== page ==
Michelle Baack, MD, Lab

Baack Lab

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Dr. Baack Bio

  • Michelle BaackAssociate Professor of Pediatrics - Division of Neonatology, Sanford School of Medicine - University of South Dakota
  • Physician Scientist, Children’s Health Research Center, Sanford Research
  • Neonatologist, Sanford Children’s Specialty Clinic

Primary Research Focus

Michelle Baack’s research is focused on establishing the underrecognized role of lipid disturbances in the developmental origins of health and disease (DOHaD). Disease starts long before any symptoms ever develop and is often triggered by genetic and environmental influences. Although genes are encoded at conception, the environment can alter how genes are expressed (turned off or on). When an environmental stimulus occurs during a critical window of early development to cause life-long changes in the structure and function of the body, this is called developmental programming. To help improve the long term outcomes of high-risk babies, our lab studies how maternal and neonatal nutrition, specifically various types of fats, can increase or decrease the risk of disease … obesity, diabetes, dyslipidemia, hypertension, cardiovascular and neurologic consequences.

  • Understanding the Role of Fatty Acids in the Developmental Origins of Health and Disease
  • The Role of Cardiac Bioenergetics and Mitochondrial Function in Heart Health and Disease
  • The Role of Long Chain Polyunsaturated Fatty Acids in the Health of Premature Infants 

Behind the research

To meet this objective, Dr. Baack uses both basic science and clinical research strategies. The Baack Lab at Sanford Research works to identify the molecular mechanisms of developmentally programmed disease. Using a rat model they discovered that a maternal high-fat diet, especially alongside late gestation diabetes, increases the risk of heart disease in the developing offspring through alterations in cardiac fuel utilization, oxidative stress and mitochondrial dysfunction. Findings serve as a critical step towards understanding the role of cellular bioenergetics in developmentally programmed heart disease. On-going work is focusing on sex-specific differences and translating findings to human models using cardiac progenitors from human umbilical mesenchymal stem cells. The Baack lab also uses this same rat model in collaboration with other labs to understand how maternal diabetes and dyslipidemia increases the risk of stillbirths, abnormal brain, kidney, pancreas, liver and lung development.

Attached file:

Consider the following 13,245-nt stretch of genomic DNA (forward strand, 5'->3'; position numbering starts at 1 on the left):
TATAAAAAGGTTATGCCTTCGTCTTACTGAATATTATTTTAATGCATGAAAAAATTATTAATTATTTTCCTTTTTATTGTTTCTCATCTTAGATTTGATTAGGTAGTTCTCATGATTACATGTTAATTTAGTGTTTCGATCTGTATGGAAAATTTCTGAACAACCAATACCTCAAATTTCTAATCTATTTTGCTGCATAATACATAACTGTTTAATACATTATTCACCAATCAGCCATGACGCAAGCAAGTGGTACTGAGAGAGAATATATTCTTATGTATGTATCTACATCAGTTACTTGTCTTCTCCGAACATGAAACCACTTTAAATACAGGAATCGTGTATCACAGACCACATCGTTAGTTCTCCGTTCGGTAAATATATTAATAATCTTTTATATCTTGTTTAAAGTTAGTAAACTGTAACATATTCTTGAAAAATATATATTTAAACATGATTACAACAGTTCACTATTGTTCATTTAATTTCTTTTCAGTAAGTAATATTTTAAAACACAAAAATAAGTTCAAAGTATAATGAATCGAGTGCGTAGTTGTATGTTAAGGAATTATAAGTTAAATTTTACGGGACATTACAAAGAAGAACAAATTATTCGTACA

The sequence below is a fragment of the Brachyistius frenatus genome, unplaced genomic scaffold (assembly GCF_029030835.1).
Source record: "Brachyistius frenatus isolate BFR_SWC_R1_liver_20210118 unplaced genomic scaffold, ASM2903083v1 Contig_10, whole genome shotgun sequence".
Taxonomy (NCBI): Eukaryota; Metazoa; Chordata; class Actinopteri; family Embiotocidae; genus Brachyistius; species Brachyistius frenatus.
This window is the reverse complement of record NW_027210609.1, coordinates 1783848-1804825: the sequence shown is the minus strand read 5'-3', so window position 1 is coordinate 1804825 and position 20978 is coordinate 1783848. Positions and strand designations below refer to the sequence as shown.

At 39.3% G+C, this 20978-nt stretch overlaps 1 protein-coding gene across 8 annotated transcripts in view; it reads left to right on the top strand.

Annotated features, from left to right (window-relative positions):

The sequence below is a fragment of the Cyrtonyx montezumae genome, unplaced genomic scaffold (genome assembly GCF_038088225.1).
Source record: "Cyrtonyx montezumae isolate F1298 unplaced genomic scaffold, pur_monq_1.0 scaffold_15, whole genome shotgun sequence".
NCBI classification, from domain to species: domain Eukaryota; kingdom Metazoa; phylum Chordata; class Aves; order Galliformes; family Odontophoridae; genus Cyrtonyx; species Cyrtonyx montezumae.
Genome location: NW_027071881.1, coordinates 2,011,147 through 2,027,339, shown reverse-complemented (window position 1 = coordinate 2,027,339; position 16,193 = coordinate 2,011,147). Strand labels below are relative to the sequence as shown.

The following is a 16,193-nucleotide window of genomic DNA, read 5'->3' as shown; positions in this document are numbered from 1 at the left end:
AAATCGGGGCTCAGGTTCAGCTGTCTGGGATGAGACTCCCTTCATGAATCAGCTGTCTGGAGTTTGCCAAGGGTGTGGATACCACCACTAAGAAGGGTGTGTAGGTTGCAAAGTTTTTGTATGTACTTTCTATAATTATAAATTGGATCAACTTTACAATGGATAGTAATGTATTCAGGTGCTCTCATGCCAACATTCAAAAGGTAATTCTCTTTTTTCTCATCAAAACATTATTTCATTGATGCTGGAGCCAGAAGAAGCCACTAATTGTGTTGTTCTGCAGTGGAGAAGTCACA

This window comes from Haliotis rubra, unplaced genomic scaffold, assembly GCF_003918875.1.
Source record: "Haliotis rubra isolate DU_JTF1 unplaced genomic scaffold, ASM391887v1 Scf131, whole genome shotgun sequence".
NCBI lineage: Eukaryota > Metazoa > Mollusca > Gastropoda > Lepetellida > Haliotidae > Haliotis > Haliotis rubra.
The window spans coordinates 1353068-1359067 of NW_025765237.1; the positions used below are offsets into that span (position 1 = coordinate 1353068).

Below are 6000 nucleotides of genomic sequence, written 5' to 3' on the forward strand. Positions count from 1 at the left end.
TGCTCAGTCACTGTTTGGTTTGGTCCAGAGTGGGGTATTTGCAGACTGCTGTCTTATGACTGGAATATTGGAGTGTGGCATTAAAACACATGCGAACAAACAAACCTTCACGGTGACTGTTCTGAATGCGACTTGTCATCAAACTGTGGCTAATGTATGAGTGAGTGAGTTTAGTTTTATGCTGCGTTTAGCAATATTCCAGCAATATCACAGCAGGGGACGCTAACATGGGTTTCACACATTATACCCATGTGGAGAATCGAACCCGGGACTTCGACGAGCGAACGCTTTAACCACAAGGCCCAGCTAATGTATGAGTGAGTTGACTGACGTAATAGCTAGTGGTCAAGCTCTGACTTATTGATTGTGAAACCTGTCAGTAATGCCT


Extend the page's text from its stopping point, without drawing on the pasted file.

Dr. Baack’s clinical research focuses on protecting babies who are born too early. The premature infant is born deficient in omega-3 fatty acids which are essential for normal health, brain and retinal development. She led a clinical trial in the Boekelheide NICU which developed a new way to overcome this deficiency with the goal to prevent significant complications of prematurity. Also, the Mother’s Milk DHA study helps moms assure the breast milk they give their baby is a good source of essential fats.

Overall, the Baack Lab hopes to raise awareness about the importance of balancing the intake of both “good” and “bad” fats during high-risk pregnancy and early infant development. 


Access Dr. Baack's publications here.  
Meet members of the Baack lab here.  
Contact Us News
Phone: (605) 312-6420  View news about Baack lab here.
Fax: (605) 312-6071  
Email: michelle.baack@sanfordhealth.org


Lab News

May 2017 Dr. Michelle Baack participated in the Eunice Kennedy Schriver National Institute of Child Health and Human Development (NICHD) - Neonatal Research Network (NRN) Steering Committee meeting at the NIH in Bethesda, MD. The Steering Committee guides neonatal research and clinical trials at fifteen NIH-approved, tertiary care NICUs across the nation.

May 2017 Dr. Michelle Baack, published a research article in Nutrients discovering that a maternal high-fat diet during pregnancy causes epigenetic reprogramming of cardiac metabolism and heart disease in offspring of diabetic and obese mothers. "Fat diet affects histone modification of cardiometabolic genes in newborn rats". 

March 2017 Michelle Baack, MD, served as a content expert for an episode of "On Call with the Prairie Doc", a public television series that provides important health care information to South Dakotans.

February 2017 Michelle Baack, MD received a research grant from the Cooperative Neonatal Research Network (NRN).

January 2017 Dr. Michelle Baack published a paper titled "Breast milk DHA levels may increase after informing women: a community-based cohort study from South Dakota USA" in the International Breasefeeding Journal.  Docosahexaenoic acid (DHA) levels in breast milk were measured to determine if infants get an appropriate amount of DHA to support proper development.  Breastfeeding mothers at Sanford received testing and education on the importance of DNA and subsequently increased their DHA intake to retain recommended values in breast milk. 

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